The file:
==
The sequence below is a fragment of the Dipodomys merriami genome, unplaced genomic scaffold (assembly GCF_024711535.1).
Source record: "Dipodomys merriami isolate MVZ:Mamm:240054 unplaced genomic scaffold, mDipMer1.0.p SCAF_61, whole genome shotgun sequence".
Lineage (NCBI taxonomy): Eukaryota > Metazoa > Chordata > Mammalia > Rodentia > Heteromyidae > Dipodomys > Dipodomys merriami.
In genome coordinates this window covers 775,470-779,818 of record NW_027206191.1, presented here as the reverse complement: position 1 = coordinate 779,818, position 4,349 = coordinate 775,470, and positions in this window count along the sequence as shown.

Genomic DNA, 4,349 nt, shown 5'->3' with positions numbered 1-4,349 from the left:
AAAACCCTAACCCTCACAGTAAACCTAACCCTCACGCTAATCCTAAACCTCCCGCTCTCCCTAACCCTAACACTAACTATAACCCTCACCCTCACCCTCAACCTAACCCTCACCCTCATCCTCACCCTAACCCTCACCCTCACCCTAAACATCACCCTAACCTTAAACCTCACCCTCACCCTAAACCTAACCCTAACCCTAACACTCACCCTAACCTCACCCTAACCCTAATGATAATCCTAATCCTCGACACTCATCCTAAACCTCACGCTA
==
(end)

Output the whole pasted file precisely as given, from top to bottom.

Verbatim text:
The sequence below is a fragment of the Dipodomys merriami genome, unplaced genomic scaffold (assembly GCF_024711535.1).
Source record: "Dipodomys merriami isolate MVZ:Mamm:240054 unplaced genomic scaffold, mDipMer1.0.p SCAF_61, whole genome shotgun sequence".
Lineage (NCBI taxonomy): Eukaryota > Metazoa > Chordata > Mammalia > Rodentia > Heteromyidae > Dipodomys > Dipodomys merriami.
In genome coordinates this window covers 775,470-779,818 of record NW_027206191.1, presented here as the reverse complement: position 1 = coordinate 779,818, position 4,349 = coordinate 775,470, and positions in this window count along the sequence as shown.

Genomic DNA, 4,349 nt, shown 5'->3' with positions numbered 1-4,349 from the left:
AAAACCCTAACCCTCACAGTAAACCTAACCCTCACGCTAATCCTAAACCTCCCGCTCTCCCTAACCCTAACACTAACTATAACCCTCACCCTCACCCTCAACCTAACCCTCACCCTCATCCTCACCCTAACCCTCACCCTCACCCTAAACATCACCCTAACCTTAAACCTCACCCTCACCCTAAACCTAACCCTAACCCTAACACTCACCCTAACCTCACCCTAACCCTAATGATAATCCTAATCCTCGACACTCATCCTAAACCTCACGCTA